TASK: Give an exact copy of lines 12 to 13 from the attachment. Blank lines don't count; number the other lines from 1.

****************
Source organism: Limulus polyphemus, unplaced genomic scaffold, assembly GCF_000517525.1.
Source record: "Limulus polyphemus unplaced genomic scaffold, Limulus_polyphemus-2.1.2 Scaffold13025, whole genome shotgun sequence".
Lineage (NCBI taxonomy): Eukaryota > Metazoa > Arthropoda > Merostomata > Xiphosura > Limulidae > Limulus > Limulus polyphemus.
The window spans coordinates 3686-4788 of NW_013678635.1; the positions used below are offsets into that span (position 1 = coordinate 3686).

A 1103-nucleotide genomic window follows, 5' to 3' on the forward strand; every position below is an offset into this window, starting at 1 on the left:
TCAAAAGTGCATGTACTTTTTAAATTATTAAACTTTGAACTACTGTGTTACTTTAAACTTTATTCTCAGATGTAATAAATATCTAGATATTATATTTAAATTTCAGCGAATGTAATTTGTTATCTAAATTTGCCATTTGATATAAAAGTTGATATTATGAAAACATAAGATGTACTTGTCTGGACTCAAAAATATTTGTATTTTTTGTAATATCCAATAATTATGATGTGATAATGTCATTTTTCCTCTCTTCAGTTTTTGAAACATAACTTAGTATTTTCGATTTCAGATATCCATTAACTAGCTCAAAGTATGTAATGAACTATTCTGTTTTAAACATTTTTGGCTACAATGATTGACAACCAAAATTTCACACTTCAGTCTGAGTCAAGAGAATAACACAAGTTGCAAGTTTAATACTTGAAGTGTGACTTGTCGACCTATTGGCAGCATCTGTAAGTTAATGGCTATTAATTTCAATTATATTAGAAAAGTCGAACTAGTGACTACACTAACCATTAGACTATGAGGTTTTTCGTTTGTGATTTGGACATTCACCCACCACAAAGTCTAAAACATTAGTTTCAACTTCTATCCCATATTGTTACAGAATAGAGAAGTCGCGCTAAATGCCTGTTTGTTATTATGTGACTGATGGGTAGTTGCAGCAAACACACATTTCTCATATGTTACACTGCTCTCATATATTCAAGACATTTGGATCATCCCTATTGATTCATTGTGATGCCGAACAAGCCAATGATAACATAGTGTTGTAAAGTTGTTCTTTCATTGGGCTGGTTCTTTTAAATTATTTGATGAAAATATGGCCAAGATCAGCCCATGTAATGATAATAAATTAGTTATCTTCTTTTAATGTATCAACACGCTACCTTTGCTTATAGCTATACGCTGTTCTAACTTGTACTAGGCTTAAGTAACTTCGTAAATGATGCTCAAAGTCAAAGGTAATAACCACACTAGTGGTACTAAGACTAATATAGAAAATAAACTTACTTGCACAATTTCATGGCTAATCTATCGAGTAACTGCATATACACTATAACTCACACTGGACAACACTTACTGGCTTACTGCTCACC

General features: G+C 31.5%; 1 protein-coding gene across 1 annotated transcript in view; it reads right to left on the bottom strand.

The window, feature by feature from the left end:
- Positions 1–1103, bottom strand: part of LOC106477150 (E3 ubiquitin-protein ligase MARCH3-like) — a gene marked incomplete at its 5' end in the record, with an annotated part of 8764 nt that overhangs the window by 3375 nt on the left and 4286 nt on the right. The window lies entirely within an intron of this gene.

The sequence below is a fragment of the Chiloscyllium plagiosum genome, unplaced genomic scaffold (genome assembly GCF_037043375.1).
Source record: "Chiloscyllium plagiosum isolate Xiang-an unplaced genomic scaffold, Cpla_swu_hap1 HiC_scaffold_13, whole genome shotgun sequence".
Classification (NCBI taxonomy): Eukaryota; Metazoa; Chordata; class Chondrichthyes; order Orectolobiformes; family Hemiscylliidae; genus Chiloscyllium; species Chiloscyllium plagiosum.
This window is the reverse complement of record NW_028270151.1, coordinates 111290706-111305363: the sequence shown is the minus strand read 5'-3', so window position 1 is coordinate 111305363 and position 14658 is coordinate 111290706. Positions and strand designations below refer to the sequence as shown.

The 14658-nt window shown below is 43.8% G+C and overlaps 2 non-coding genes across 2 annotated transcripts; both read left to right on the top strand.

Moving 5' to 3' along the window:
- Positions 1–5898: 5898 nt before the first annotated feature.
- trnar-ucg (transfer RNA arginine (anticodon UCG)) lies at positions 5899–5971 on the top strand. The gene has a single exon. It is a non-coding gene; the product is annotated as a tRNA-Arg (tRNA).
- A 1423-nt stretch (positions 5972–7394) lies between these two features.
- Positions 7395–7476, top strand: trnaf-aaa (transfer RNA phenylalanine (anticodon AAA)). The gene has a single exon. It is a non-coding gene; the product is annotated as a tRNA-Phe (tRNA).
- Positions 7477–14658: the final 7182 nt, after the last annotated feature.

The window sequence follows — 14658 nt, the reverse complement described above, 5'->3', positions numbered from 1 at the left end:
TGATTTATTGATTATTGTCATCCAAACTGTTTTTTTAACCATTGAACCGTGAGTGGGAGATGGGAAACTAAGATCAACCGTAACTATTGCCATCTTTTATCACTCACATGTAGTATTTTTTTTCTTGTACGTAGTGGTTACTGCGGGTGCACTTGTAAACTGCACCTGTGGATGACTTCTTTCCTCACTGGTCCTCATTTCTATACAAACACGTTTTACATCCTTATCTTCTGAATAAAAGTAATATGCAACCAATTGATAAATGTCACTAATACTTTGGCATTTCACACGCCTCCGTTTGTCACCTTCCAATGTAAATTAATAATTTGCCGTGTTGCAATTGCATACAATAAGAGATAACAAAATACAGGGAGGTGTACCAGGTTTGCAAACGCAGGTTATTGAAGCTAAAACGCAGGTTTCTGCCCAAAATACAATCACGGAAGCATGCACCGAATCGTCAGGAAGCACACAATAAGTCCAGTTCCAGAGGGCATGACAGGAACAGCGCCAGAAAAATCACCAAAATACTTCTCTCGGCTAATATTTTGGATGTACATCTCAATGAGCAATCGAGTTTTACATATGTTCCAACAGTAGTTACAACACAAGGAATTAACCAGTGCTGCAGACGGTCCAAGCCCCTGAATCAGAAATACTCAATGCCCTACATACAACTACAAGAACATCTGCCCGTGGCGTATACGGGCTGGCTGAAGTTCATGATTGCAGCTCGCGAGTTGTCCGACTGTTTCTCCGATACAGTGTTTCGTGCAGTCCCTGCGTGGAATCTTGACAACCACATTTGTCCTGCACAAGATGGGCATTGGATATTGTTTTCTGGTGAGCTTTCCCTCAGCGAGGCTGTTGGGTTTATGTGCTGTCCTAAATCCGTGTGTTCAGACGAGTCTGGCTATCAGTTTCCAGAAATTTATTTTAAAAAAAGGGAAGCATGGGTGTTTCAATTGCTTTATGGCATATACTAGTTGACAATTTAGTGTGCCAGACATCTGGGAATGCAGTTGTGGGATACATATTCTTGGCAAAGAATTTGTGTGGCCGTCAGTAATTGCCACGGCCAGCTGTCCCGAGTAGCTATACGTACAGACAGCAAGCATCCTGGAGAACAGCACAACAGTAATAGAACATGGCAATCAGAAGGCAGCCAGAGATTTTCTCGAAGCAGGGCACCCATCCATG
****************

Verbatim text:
Classification (NCBI taxonomy): Eukaryota; Metazoa; Chordata; class Chondrichthyes; order Orectolobiformes; family Hemiscylliidae; genus Chiloscyllium; species Chiloscyllium plagiosum.
This window is the reverse complement of record NW_028270151.1, coordinates 111290706-111305363: the sequence shown is the minus strand read 5'-3', so window position 1 is coordinate 111305363 and position 14658 is coordinate 111290706. Positions and strand designations below refer to the sequence as shown.